PAC calls for Urgent Reform of Financial Penalties Collection System
Date: 21 January 2015
Reference: PAC 04/14/15
The Public Accounts Committee is calling for urgent reform of the system for collecting financial penalties in a Report published today.
The Report, entitled Report on the Northern Ireland Courts and Tribunals Service Trust Statement for the year ended 31 March 2013, found that the Northern Ireland Courts and Tribunals Service (NICTS) estimate that £6.5 million in court fines and penalties is unlikely to be recovered. NICTS is the body responsible for collecting financial penalties imposed by the courts, the Police Service of Northern Ireland and the Driver and Vehicle Agency.
Michaela Boyle, Chairperson of the PAC said: “The way that financial penalties and fines have been managed is unacceptable. The current system has led to 6,682 paper warrants with a value of approximately £1.1 million going missing and therefore not being collected.
“The Committee was surprised to find that there is currently £19 million in unrecovered financial penalties, with £6.5 million unlikely to ever be recovered. Furthermore, PSNI has also reported one significant case of suspected fraud which is currently in the hands of the PPS.”
Despite the significant levels of outstanding debt, the Department of Justice has failed to coordinate a joined up approach to fine collection and, as a result, current governance arrangements are unacceptable
As well as problems with collecting the fines and penalties, there have been issues with managing the costs associated with the collection process. Prior to the introduction of Fine Default Hearings in June 2014, the costs associated with managing the fine recovery process included an estimated £3 million per year to PSNI and approximately £1.4 million to the Northern Ireland Prison Service.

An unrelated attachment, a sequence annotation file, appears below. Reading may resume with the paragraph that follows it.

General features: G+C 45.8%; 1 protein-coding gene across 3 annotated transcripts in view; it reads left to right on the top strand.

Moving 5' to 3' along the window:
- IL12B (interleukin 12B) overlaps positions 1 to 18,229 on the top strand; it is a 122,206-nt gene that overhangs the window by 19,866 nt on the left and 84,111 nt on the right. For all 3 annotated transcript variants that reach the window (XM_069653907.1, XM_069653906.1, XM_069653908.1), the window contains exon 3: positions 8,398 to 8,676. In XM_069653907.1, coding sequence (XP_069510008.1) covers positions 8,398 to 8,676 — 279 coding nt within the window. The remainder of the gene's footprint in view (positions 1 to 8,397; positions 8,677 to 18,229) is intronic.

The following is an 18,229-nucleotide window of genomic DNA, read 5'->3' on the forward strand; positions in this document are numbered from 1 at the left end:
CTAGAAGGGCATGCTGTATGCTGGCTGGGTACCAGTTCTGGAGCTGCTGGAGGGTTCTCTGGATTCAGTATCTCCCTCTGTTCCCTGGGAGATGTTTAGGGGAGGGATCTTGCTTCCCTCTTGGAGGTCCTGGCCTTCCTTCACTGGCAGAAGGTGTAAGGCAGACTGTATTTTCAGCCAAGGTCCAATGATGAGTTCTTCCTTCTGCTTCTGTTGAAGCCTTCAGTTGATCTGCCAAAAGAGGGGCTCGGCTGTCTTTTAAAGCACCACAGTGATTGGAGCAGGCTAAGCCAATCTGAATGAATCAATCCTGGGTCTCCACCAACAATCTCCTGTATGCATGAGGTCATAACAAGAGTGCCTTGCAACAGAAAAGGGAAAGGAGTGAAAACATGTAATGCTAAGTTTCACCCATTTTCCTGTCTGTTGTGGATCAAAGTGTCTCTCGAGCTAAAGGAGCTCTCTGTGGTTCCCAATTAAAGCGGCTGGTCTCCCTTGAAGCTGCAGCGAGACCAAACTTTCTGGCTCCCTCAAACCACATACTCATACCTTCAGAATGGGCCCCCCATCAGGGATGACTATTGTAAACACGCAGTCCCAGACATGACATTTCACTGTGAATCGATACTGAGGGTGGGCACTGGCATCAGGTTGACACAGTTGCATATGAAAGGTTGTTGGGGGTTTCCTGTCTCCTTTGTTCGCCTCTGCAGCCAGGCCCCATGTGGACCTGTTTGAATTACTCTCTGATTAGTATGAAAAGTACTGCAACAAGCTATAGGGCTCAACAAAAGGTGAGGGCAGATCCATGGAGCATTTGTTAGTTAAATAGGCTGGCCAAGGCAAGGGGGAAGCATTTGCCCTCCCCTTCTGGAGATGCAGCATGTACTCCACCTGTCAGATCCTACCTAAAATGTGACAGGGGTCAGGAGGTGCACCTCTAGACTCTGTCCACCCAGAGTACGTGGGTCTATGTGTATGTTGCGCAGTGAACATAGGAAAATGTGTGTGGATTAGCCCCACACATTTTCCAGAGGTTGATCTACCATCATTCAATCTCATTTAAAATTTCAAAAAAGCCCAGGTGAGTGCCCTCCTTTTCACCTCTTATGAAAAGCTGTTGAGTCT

Michaela Boyle MLA said: “While the Committee recognises that it is inevitable that there will be a cost associated with enforcing and collecting financial penalties, the costs associated with the current system are excessive.
“In these times of great financial stress for the Government and all Departments, it is incumbent upon all Government and non-Governmental agencies to ensure that systems are efficient and provide good value for money. As well, it is crucial that where fines are imposed, they are collected and the monies used for the benefit of everyone here.
“Reform is urgently required and we look forward to the Department of Justice implementing our recommendations in full.”
Notes to Editors:
- The Committee found that the root cause of the problems identified in the report is default on fines and believes that any reform must address this issue.
- The Committee recommends that NICTS should put in place a robust system to identify an individual’s ability to pay before a fine is imposed. This would allow the court to consider options at the outset to prevent fine default, including instalment orders, non-monetary supervised activity orders and other measures, such as deductions from earnings or benefits.
- The Committee also found that there was an estimated cost of £170 for court time and legal aid fees each time a financial penalties case is presented, however this cost can vary depending on how many hearings are required. This should be addressed to reduce unnecessary costs to NICTS and legal aid.
- Annual costs in respect of the Northern Ireland Prison Service are based pro rata on the published costs per prisoner place figure.
The current membership of the Public Accounts Committee is:
Ms Michaela Boyle (Chairperson)
Mr John Dallat (Deputy Chairperson)
Mr Roy Beggs
Mr Trevor Clarke
Mr Alex Easton
Mr Phil Flanagan
Mr Paul Girvan
Mr Ross Hussey
Mr Daithí McKay
Mr Adrian McQuillan
Mr Seán Rogers